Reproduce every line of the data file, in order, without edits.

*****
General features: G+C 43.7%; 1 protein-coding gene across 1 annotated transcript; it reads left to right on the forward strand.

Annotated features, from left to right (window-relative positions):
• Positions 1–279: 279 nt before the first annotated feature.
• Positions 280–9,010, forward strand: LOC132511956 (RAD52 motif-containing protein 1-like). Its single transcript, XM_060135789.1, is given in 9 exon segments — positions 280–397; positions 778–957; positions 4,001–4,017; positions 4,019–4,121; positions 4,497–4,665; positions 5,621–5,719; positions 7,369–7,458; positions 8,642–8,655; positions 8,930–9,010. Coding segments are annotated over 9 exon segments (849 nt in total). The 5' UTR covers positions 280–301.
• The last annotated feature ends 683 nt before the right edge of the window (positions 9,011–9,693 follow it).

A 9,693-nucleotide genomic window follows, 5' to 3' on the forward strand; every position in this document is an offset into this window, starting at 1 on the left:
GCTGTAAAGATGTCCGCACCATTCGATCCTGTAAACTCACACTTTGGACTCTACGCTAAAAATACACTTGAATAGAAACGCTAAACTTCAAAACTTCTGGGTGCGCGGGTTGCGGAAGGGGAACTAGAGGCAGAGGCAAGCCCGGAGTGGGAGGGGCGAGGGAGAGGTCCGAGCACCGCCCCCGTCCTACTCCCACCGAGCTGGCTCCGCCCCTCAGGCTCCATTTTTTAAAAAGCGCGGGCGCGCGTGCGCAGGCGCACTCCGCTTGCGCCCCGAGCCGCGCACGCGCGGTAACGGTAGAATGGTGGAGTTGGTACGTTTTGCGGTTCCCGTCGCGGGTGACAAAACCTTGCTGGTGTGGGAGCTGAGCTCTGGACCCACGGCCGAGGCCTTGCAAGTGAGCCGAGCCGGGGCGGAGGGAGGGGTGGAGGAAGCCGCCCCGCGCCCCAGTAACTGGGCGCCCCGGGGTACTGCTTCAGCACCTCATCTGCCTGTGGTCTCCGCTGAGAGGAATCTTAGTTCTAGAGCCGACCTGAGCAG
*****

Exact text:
General features: G+C 43.7%; 1 protein-coding gene across 1 annotated transcript; it reads left to right on the forward strand.

Annotated features, from left to right (window-relative positions):
• Positions 1–279: 279 nt before the first annotated feature.
• Positions 280–9,010, forward strand: LOC132511956 (RAD52 motif-containing protein 1-like). Its single transcript, XM_060135789.1, is given in 9 exon segments — positions 280–397; positions 778–957; positions 4,001–4,017; positions 4,019–4,121; positions 4,497–4,665; positions 5,621–5,719; positions 7,369–7,458; positions 8,642–8,655; positions 8,930–9,010. Coding segments are annotated over 9 exon segments (849 nt in total). The 5' UTR covers positions 280–301.
• The last annotated feature ends 683 nt before the right edge of the window (positions 9,011–9,693 follow it).

A 9,693-nucleotide genomic window follows, 5' to 3' on the forward strand; every position in this document is an offset into this window, starting at 1 on the left:
GCTGTAAAGATGTCCGCACCATTCGATCCTGTAAACTCACACTTTGGACTCTACGCTAAAAATACACTTGAATAGAAACGCTAAACTTCAAAACTTCTGGGTGCGCGGGTTGCGGAAGGGGAACTAGAGGCAGAGGCAAGCCCGGAGTGGGAGGGGCGAGGGAGAGGTCCGAGCACCGCCCCCGTCCTACTCCCACCGAGCTGGCTCCGCCCCTCAGGCTCCATTTTTTAAAAAGCGCGGGCGCGCGTGCGCAGGCGCACTCCGCTTGCGCCCCGAGCCGCGCACGCGCGGTAACGGTAGAATGGTGGAGTTGGTACGTTTTGCGGTTCCCGTCGCGGGTGACAAAACCTTGCTGGTGTGGGAGCTGAGCTCTGGACCCACGGCCGAGGCCTTGCAAGTGAGCCGAGCCGGGGCGGAGGGAGGGGTGGAGGAAGCCGCCCCGCGCCCCAGTAACTGGGCGCCCCGGGGTACTGCTTCAGCACCTCATCTGCCTGTGGTCTCCGCTGAGAGGAATCTTAGTTCTAGAGCCGACCTGAGCAG